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Home > Business Ethics Best Practice > Improving Corporate Profitability Through Accountability

Business Ethics Best Practice

Improving Corporate Profitability Through Accountability

by Marc J. Epstein and Priscilla Wisner

Table of contents

Executive Summary

  • Traditional measures of performance are of limited use to modern businesses, being rooted in evaluating past performance. They are a poor guide to true value, often missing the key factors that promote long-term worth.

  • It is essential to include the leading financial and nonfinancial indicators of performance that drive long-term value. This provides broader and more sophisticated information that highlights future trends.

  • Effectively managing and communicating a broader set of performance measures reduces uncertainty, ensures better relationships with stockholders and analysts, and enables improved financial performance.

  • Full accountability and disclosure, combined with improved measures and new systems to drive the process throughout the organization, create greater value for stakeholders, promoting future success.



Improved governance requires the right employees, the right culture and values, and the right systems, information, and decision-making. Unfortunately, most organizations are attempting to steer their information-age businesses using industrial-age measurements. Managers have struggled for decades with accounting systems that fail to measure many of the variables that drive long-term value. The historical lagging indicators of performance that are commonly used by accountants are of limited value in determining the value of businesses for external stakeholders, and are of little use in guiding the business internally. Financial data on profitability and return on investment are valuable measures of corporate performance, but they are lagging indicators that measure past performance. A broader set of financial measures is necessary (for example, measurement of intangible assets such as intellectual capital and research-and-development value), in addition to an expanded set relating to customers, internal processes, and organizational measures.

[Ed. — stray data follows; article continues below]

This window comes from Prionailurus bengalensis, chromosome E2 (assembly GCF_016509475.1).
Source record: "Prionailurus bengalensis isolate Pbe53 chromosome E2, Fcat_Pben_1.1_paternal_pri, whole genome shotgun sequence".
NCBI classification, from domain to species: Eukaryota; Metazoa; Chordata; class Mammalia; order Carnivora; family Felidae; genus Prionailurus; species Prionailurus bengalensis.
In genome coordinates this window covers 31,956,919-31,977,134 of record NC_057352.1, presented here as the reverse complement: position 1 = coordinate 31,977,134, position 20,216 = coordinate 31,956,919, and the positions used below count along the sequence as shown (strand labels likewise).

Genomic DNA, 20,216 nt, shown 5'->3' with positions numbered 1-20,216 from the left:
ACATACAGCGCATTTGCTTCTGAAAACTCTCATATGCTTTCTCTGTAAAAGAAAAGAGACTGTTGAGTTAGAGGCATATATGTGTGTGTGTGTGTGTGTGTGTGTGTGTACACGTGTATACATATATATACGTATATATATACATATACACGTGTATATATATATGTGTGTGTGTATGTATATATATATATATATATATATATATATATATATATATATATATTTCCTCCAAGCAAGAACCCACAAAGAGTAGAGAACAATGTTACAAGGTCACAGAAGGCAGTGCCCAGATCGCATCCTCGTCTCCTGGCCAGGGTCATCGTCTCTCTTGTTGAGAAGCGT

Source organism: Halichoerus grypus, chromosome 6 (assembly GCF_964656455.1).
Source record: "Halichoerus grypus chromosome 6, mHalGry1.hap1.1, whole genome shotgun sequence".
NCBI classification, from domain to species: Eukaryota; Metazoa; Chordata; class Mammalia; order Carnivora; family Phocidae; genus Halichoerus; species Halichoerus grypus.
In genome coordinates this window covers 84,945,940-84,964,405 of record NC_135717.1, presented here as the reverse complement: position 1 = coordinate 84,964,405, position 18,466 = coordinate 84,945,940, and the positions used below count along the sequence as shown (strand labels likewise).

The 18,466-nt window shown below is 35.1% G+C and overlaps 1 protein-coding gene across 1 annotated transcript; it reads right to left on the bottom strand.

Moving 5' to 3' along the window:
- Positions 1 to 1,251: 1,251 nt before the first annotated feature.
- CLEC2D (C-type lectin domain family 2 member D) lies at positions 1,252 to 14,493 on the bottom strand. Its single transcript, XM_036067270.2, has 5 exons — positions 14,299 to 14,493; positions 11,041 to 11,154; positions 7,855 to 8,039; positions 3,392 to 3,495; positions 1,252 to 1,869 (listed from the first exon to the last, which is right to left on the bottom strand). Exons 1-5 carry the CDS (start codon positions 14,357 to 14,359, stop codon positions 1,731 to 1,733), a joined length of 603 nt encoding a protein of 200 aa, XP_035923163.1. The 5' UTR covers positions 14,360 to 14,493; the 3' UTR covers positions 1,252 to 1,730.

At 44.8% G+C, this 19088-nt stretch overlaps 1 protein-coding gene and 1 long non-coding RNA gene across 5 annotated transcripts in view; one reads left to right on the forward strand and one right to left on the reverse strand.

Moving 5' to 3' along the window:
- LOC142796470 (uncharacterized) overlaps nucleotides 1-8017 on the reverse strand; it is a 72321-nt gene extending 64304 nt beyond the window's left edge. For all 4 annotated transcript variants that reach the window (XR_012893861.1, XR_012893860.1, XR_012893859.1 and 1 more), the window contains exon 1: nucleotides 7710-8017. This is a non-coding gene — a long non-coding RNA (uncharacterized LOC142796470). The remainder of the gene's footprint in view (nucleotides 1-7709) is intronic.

The metrics must include the leading financial and nonfinancial indicators of performance that are the drivers and predictors of future financial performance. For example, fines and penalties may be a leading indicator of corporate reputation, employee turnover is a leading measure of future recruitment and training costs, and product quality is a leading measure of customer satisfaction, which in turn is a leading measure of market share. Each of these factors (reputation, employee-related costs, customer satisfaction, and market share) impacts financial performance.

Improved Internal and External Reporting

Just as companies expand their performance measurement parameters, they must also expand their performance reporting models. Employees, stockholders, financial analysts, activists, customers, suppliers, government regulators, and others increasingly demand detailed information about corporate activities, and the internet has made the dissemination of that information easier and faster. No longer can managers claim they don’t have the information. The data are easy to collect, and it’s essential to have broader and more forward-looking information to effectively manage the diverse issues that managers now confront daily. Managers should collect this broader array of information on activities and impacts both inside and outside the company, and select a set of data to provide adequate disclosure to their various stakeholders. External stakeholders need a broader set of information to effectively evaluate corporate performance, and voluntary disclosure of this information is critical for corporate accountability. This accountability, both inside and outside the company, through an effective corporate communications strategy, is an essential element of effective and responsible corporate governance.